Earth & Science

This Is The End

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I am sorry to announce that Earth and Science Blog is closed. Please find me on



Thanks for reading!


Written by Earth & Science

June 22, 2011 at 8:00 am

Risk-Illiteracy: An Expensive Shortcoming in the Health Sector

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Health care doesn’t need more money — it needs better knowledge. Such is the sobering message in a new report by German psychology professor and director of the Harding Center for Risk Literacy, Gerd Gigerenzer.

In the report, Better Doctors, Better Patients, Better Decisions: Envisioning Health Care 2020, more than 40 authors from different fields of research and professions argue, that doctors and patients are “statistically-illiterate.” Doctors and patients (and journalists and politicians…) are unable to interpret the meaning of numbers and statistics, the authors say, and this causes serious wasted spending in health care — public as well as private.

In a recent interview with Prof. Gigerenzer, he used this example to explain one of the common misunderstandings (warning: translated from English to Danish and then back to English):

“Wasted spending includes panic reactions that happen when patients are frightened by things they do not understand. A well documented example is the contraceptive pill-scare in the U.K. when women were told (by the Committee on Safety of Medicines, ed.), that if they were to take the new generation of contraceptive pills they would increase the risque of potentially lethal thrombosis with 100 percent. The women panicked and stopped eating the pill which led to an increased number of unwanted pregnancies and abortions. They never learned that 100 percent in this case meant the risque had increased from 1 in 7000 to 2 in 7000. This is just a very simple example of a basic statistical conflict. You have a relative risque (big numbers) which scares the women and an absolute risque (small numbers) that is never known by large parts of the public and this leads to unnecessary harms to the women and increased spending in the health care.”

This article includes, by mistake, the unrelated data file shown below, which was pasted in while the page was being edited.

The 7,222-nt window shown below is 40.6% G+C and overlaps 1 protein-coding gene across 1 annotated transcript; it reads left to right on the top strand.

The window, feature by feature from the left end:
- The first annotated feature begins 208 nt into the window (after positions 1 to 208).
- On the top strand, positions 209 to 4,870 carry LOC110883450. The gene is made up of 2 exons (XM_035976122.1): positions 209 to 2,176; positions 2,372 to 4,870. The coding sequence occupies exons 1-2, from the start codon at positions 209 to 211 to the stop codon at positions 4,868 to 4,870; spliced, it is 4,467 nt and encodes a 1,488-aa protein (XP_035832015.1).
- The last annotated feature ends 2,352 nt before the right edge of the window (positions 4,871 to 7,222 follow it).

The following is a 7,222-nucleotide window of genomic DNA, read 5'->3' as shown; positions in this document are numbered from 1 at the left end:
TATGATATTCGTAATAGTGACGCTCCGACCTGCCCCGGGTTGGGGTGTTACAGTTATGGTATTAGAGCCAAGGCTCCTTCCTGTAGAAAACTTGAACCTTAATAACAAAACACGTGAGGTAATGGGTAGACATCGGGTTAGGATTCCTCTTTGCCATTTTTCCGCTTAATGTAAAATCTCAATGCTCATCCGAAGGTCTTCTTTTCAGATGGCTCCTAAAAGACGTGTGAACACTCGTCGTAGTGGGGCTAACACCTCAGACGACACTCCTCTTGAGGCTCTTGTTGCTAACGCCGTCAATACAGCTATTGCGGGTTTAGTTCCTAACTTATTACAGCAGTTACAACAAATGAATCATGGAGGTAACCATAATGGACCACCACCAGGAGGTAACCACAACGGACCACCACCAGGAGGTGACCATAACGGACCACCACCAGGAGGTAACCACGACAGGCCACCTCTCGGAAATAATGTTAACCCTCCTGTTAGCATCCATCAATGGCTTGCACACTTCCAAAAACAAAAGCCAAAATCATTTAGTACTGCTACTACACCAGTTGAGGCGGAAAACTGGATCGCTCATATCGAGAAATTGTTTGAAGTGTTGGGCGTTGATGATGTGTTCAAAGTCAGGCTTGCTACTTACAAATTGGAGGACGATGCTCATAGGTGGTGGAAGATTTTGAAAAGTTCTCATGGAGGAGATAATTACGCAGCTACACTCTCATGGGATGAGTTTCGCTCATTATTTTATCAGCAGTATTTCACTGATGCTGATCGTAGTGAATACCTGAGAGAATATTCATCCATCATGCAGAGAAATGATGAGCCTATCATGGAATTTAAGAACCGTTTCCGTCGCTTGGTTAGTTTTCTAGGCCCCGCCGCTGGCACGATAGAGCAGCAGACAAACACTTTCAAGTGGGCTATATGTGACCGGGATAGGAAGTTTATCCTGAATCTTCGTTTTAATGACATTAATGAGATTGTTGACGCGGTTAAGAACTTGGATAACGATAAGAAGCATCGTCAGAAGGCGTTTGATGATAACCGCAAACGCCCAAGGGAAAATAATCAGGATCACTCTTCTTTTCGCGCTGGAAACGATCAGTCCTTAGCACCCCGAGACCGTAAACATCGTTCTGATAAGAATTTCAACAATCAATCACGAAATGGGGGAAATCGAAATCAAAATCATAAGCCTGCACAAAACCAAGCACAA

The following year, the total number of abortions in England and Wales rose by 13,000 while expenses in public health care went up by 4-6 mill. due to the pill scare, says Gigerenzer.

PSA-screening and mammography are good examples
According to Gigerenzer, risk-illiteracy is a huge problem in the health sector. It affects the medical guidance that physicians give to their patients, the information found in health pamphlets about potentially life changing treatments, the way medical information is covered in the media and it has a big say in the way public spending is prioritized in the health care, he says.

Take statistics associated with breast cancer screening as an example.

Recently, a group of Danish scientists claimed that mammography (breast cancer screening) had had no effect on reducing the number of women who die from breast cancer in Denmark (link in Da.) This was troubling, they said, since the Danish public had been informed that the technique would reduce the number of deaths with a full 20-30 percent.

Such findings are important. But the interesting part about Gigerenzer’s report is that it explains how both of these seemingly contradictory statements — no effect and 20-30 less deaths — can, in fact, both be correct at the same time.

Another way to explain the effect of mammography is to say that 5 out of 1000 women die from breast cancer in regions without a screening policy. And that 4 out of a 1000 women die from breast cancer when screening is implemented on a large scale.

20 percent.

With a better statistical understanding with journalists, the public and with doctors, in other words, Danes could have known all along what those 20-30 percent actually meant.

Pros and cons
Saving 1 out of a 1000 patients is still saving a patient’s life. And you can’t put a price on that. But what are the potential harms associated with mammography?

That is another topic that is left out in most pamphlets and the media, says Gigerenzer.

According to Gerd Gigerenzer’s interpretation of the available evidence, 50-200 out of 1000 women are subjected to unnecessary biopsies when screening is implemented on a large scale. These are painful and causes severe psychological stress to the women and their families because both doctors and patients generally underestimate the number of false-positives associated with the technique.

Moreover, he says, it is estimated that 2-10 out of 1000 women have their breast removed partially or completely due to the discovery of cellular changes in the tissue that would have never made a difference to the patients’ health had the changes gone unnoticed.